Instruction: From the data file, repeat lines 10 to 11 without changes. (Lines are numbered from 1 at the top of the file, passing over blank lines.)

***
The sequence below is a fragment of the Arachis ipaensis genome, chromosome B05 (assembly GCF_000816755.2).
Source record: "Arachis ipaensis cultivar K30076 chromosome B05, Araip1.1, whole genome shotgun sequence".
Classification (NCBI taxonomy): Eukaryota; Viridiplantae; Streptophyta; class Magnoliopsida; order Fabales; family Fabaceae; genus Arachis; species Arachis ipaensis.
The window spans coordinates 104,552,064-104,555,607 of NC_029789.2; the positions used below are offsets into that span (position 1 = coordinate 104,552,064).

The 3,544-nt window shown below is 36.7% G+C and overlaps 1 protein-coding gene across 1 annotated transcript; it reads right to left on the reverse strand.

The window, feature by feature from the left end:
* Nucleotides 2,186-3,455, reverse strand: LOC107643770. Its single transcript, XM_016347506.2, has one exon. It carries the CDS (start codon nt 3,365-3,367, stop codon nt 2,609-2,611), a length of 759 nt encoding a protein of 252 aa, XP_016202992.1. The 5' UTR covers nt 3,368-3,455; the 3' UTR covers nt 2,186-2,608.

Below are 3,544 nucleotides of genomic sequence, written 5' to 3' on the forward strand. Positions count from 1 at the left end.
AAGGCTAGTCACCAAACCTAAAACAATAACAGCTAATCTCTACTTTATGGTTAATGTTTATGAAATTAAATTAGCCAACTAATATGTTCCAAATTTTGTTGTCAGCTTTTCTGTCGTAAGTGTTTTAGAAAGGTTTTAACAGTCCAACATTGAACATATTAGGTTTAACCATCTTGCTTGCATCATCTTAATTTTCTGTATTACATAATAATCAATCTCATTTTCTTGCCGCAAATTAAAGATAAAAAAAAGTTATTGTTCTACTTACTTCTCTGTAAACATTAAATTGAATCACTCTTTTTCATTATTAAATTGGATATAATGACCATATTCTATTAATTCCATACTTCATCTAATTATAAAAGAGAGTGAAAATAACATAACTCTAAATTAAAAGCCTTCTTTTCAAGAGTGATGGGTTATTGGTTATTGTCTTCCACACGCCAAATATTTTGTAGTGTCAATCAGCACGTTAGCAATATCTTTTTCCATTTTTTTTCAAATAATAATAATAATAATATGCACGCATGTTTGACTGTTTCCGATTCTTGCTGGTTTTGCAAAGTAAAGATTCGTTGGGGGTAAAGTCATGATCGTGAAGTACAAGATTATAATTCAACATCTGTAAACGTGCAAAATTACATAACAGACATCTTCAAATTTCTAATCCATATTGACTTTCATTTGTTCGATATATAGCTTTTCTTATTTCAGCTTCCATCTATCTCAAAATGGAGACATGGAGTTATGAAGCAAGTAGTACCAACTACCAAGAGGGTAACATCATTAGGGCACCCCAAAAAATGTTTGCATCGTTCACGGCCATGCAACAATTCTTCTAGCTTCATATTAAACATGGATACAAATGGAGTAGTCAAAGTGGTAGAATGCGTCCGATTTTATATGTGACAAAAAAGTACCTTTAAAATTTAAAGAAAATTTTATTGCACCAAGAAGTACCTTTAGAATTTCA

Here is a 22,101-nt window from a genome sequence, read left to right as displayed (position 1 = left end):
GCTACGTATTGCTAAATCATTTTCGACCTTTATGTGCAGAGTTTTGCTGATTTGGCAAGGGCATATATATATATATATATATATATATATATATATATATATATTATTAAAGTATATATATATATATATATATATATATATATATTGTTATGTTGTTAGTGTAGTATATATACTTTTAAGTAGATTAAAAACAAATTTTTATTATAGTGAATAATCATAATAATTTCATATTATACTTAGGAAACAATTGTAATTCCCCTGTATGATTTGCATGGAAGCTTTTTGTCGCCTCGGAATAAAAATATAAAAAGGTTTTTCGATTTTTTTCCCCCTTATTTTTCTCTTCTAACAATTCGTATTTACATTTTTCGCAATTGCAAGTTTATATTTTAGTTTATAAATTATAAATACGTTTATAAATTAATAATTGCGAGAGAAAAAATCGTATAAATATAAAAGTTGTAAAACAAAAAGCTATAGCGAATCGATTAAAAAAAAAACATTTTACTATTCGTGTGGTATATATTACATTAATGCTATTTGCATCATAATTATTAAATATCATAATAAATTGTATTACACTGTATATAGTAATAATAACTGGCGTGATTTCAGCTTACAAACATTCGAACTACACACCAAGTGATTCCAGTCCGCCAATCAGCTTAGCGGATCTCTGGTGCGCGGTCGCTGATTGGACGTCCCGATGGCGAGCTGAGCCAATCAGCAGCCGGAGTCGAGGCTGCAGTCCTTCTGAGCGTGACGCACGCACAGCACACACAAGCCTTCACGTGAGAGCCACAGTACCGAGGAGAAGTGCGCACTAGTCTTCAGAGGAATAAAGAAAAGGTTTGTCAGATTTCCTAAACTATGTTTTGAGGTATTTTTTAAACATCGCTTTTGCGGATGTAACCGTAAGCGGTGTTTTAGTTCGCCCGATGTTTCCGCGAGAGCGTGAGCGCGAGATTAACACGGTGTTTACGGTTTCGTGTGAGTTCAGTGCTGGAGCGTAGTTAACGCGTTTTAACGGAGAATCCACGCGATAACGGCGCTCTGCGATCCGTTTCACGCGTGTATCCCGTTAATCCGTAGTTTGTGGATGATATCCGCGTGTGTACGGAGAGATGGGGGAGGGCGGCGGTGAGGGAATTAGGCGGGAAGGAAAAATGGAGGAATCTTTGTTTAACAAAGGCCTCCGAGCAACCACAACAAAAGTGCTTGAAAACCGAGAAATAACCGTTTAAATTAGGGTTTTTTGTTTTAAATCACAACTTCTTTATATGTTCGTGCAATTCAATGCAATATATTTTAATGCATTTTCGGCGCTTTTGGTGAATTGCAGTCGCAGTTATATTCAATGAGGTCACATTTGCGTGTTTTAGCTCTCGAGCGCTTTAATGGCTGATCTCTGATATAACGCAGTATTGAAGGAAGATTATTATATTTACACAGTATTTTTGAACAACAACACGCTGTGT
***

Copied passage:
Here is a 22,101-nt window from a genome sequence, read left to right as displayed (position 1 = left end):
GCTACGTATTGCTAAATCATTTTCGACCTTTATGTGCAGAGTTTTGCTGATTTGGCAAGGGCATATATATATATATATATATATATATATATATATATATATATTATTAAAGTATATATATATATATATATATATATATATATATTGTTATGTTGTTAGTGTAGTATATATACTTTTAAGTAGATTAAAAACAAATTTTTATTATAGTGAATAATCATAATAATTTCATATTATACTTAGGAAACAATTGTAATTCCCCTGTATGATTTGCATGGAAGCTTTTTGTCGCCTCGGAATAAAAATATAAAAAGGTTTTTCGATTTTTTTCCCCCTTATTTTTCTCTTCTAACAATTCGTATTTACATTTTTCGCAATTGCAAGTTTATATTTTAGTTTATAAATTATAAATACGTTTATAAATTAATAATTGCGAGAGAAAAAATCGTATAAATATAAAAGTTGTAAAACAAAAAGCTATAGCGAATCGATTAAAAAAAAAACATTTTACTATTCGTGTGGTATATATTACATTAATGCTATTTGCATCATAATTATTAAATATCATAATAAATTGTATTACACTGTATATAGTAATAATAACTGGCGTGATTTCAGCTTACAAACATTCGAACTACACACCAAGTGATTCCAGTCCGCCAATCAGCTTAGCGGATCTCTGGTGCGCGGTCGCTGATTGGACGTCCCGATGGCGAGCTGAGCCAATCAGCAGCCGGAGTCGAGGCTGCAGTCCTTCTGAGCGTGACGCACGCACAGCACACACAAGCCTTCACGTGAGAGCCACAGTACCGAGGAGAAGTGCGCACTAGTCTTCAGAGGAATAAAGAAAAGGTTTGTCAGATTTCCTAAACTATGTTTTGAGGTATTTTTTAAACATCGCTTTTGCGGATGTAACCGTAAGCGGTGTTTTAGTTCGCCCGATGTTTCCGCGAGAGCGTGAGCGCGAGATTAACACGGTGTTTACGGTTTCGTGTGAGTTCAGTGCTGGAGCGTAGTTAACGCGTTTTAACGGAGAATCCACGCGATAACGGCGCTCTGCGATCCGTTTCACGCGTGTATCCCGTTAATCCGTAGTTTGTGGATGATATCCGCGTGTGTACGGAGAGATGGGGGAGGGCGGCGGTGAGGGAATTAGGCGGGAAGGAAAAATGGAGGAATCTTTGTTTAACAAAGGCCTCCGAGCAACCACAACAAAAGTGCTTGAAAACCGAGAAATAACCGTTTAAATTAGGGTTTTTTGTTTTAAATCACAACTTCTTTATATGTTCGTGCAATTCAATGCAATATATTTTAATGCATTTTCGGCGCTTTTGGTGAATTGCAGTCGCAGTTATATTCAATGAGGTCACATTTGCGTGTTTTAGCTCTCGAGCGCTTTAATGGCTGATCTCTGATATAACGCAGTATTGAAGGAAGATTATTATATTTACACAGTATTTTTGAACAACAACACGCTGTGT